If Clinton’s proposal to use the best science were actually applied, the current GMOs on the market would likely be withdrawn, based on numerous adverse effects found in animal feeding studies. Furthermore, over 80% are engineered with foreign genes that allow the crops to be sprayed with Roundup herbicide. This results in high residue levels of Roundup’s active ingredient glyphosate, which the World Health Organization recently classified as a probable human carcinogen. Most of the other GMO varieties are engineered to produce a toxic insecticide that kills bugs by breaking holes in the walls of their stomachs. Published research now shows that toxin can also create holes in human cells, and may also provoke immune reactions.
Clinton Supports GMOs and Has Monsanto Links
In 2014 Clinton was the paid keynote speaker for the world’s largest GMO trade association, the Biotechnology Industry Organization (BIO). Her support for GMOs was evident throughout, and she even schooled the companies on doing better public relations. She famously expressed her distaste for the words “genetically modified” saying, “’Genetically modified’ sounds Frankenstein-ish. ‘Drought-resistant’ sounds like something you’d want.” She advised her GMO industry audience to “be more careful so you don’t raise that red flag immediately.”
Clinton also hired Iowa lawyer, lobbyist and campaign “bundler” Jerry Crawford to raise money and help support her current campaign, as well as for her 2008 bid for the White House. Crawford’s law firm became a registered lobbyist for Monsanto in 2009, to advocate on its behalf in the areas of competition/antitrust, environmental law, regulations and policies. He also is a long-time friend and support of Tom Vilsack, who is a longtime proponent of GMOs and a recipient of BIO’s Vilsack “Governor of the Year” award in 2001.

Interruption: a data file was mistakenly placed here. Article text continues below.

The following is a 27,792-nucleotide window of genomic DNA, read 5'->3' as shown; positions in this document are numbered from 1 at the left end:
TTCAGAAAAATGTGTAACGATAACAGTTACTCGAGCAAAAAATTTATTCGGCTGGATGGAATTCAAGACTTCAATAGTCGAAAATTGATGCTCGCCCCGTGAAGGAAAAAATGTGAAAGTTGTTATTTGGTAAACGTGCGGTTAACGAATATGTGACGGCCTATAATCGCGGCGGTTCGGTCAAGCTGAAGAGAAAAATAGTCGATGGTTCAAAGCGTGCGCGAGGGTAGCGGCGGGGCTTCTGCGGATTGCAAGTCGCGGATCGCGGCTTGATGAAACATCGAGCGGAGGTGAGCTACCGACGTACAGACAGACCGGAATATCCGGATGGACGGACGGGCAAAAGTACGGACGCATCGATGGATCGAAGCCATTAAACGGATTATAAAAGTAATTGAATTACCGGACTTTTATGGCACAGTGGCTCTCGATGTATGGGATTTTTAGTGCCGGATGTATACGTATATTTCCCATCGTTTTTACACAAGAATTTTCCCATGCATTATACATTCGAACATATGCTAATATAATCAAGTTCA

What Clinton Failed to Say
I had been told by an insider that Clinton had been briefed in advance about the audience’s pro-GMO labeling position; and she certainly played to the crowd when she called for more independent science and touted the right to know. But unlike her specific proposal discussed minutes earlier, where she called for $2 billion per year to pay for research into Alzheimer’s disease, her recommendation for independent science on GMOs did not stipulate where independent money should come from or how much.
She also placed her faith in the resolution of the labeling issue with Secretary Vilsack’s meeting of stakeholders. She failed to mention the Grocery Manufacturer’s Association is trying to circumvent real labels on packages, and substitute a bar code system that requires shoppers to use smart phones to look up whether foods contain GMOs. Vilsack has also weighed in in favor of bar codes. But a recent poll showed that 88% of consumers reject bar codes and favor an actual statement written in English.
Will Hillary Clinton reject the bar code concept and stand with consumers? Will she propose specific funding for independent safety studies on GMOs? And will she even look at the independent science already conducted and abandon her unsupported “Feed the World” through GMOs position? Given her cozy relationship with the Biotech Industry Association and Monsanto, it is not likely. But there are many town hall meetings left where citizens can ask pointed and specific questions to her and the other candidates so we can dig deeper into her position and what we can expect her to do with GMOs, if elected.
But there’s a caveat: Barack Obama also called for labeling and more science when he campaigned in Iowa. And so far, he has not made good on these campaign promises.